Home / World / When the hatred grows Famous Jews in Europe are worried that the war against the Jews will disappear.

When the hatred grows Famous Jews in Europe are worried that the war against the Jews will disappear.



AMSTERDAM (JTA) — In Germany, a man in kippah was beaten in the street. In Austria, a student was molested on a train for reading a book that mentions Jews in the title.

In London, a nurse said she was threatened at her hospital for wearing a Star of David necklace, and in Belgium. An Orthodox Jewish woman was told “go, dirty Jews” by the man she was trying to sit on a park bench with.

The full scale of Europe’s current rise in anti-Semitism activities is unclear. but with some measures including measures by the British Jewish community That scope was unprecedented. meanwhile The range and density of events are not normal.

Local Jewish leaders responded with unprecedented pessimism.

Anti-Semitic events have already increased in Europe. Before the 1

1-day conflict between Israel and Hamas in the Gaza Strip That ended with the deaths of more than 230 Palestinians and 12 Israelis at the start of the fighting. Europeans are beginning to prepare for anti-Semitism activities that are likely to accompany tensions in the Middle East. This continent is known as “Importing the Israeli-Palestinian Conflict”

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The dynamics were evident during the 2014 escalation, but this time some prominent Jewish community leaders and longtime anti-Semitism fighters are issuing an unusually horrifying warning that armed conflict could lose

on the outskirts of the sarcelles of paris Palestinian-supporting rioters smashed shop windows and set fire to them on July 20, 2014. (Cnaan Liphshiz/JTA)

Of the dozens of incidents in Belgium alone in recent weeks, Belgian anti-Semitism president Joel Rubinfeld wrote that he doubted he would be able to live in the country with his wife and two children. His people next?

“I believe I can. Now I doubt I can,” Rubinfeld, a former leader of the CCOJB, an umbrella group of French-speaking Belgian Jews, wrote in an op-ed published Saturday in weekly Le Vif.

Brigitte Wielheesen, a prominent journalist and counter-terrorism expert from the Netherlands, wrote Thursday in an op-ed for news website Jonet that after years of fighting antisemitism, She came to the conclusion that this activity was useless.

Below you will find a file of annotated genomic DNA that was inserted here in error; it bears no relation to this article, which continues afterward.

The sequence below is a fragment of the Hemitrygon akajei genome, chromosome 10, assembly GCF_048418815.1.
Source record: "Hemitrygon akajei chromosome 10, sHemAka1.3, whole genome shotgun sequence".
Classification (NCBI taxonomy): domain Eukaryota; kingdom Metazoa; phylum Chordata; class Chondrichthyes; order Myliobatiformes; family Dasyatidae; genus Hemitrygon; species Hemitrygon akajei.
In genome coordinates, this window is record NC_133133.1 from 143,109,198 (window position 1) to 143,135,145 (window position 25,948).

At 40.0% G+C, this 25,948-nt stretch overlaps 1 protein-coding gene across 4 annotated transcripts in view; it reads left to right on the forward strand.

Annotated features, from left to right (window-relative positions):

“The fight against this disease is hopeless,” writes Wilheesen, former secretary-general of the Netherlands Rabbi Nate. “If the Jews are like the European canary in the coal mines,” she said, “that bird will no longer live. ”

Rabbi Binyomin Jacobs, Dutch Leader which had advised local Jews to immigrate to Israel for many years. partly due to antisemitism said during a lecture in Nijmegen that he and his wife would have left if it were not for their duties.

“It reminds us of a captain working on a sinking ship,” one listener explained in a letter he sent to Jacobs after the lecture. Jacobs wrote on his blog.

Pro-Palestinian supporters wave flags during a leftist organization demonstration after Friday’s Global Health Summit in Rome, Saturday May 22, 2021. (AP Photo/Alessandra Tarantino)

The Israeli-Palestinian eruption comes shortly after Jews in France expressed deep concern about their future in the country. After the final court decision in the Sarah Halimi case, the country’s supreme court upheld the ruling that a Muslim man killed a Jewish doctor and educator while shouting about Allah and summoning Halimi. that the devil is too high in marijuana to be responsible for his actions

“I understand your doubts and questions about the future. And I will share,” a leader from France’s leading Orthodox organization said at a rally in Paris last month.

Not all community leaders are deeply pessimistic.

in the UK Jews are shaken by this month’s anti-Semitism and “scarred” by the recent spread of antisemitism within the Labor Party, said Jonathan Arkush, the former head of the British Jewish delegation.

“But I don’t believe you should jump from that and assume that our community can’t function the way it used to,” he said, referring to Labor’s post-2019 setbacks, media surveillance of anti-Semitism. and the efforts of the police to control

meanwhile News of anti-Semitism continues to pour in this week.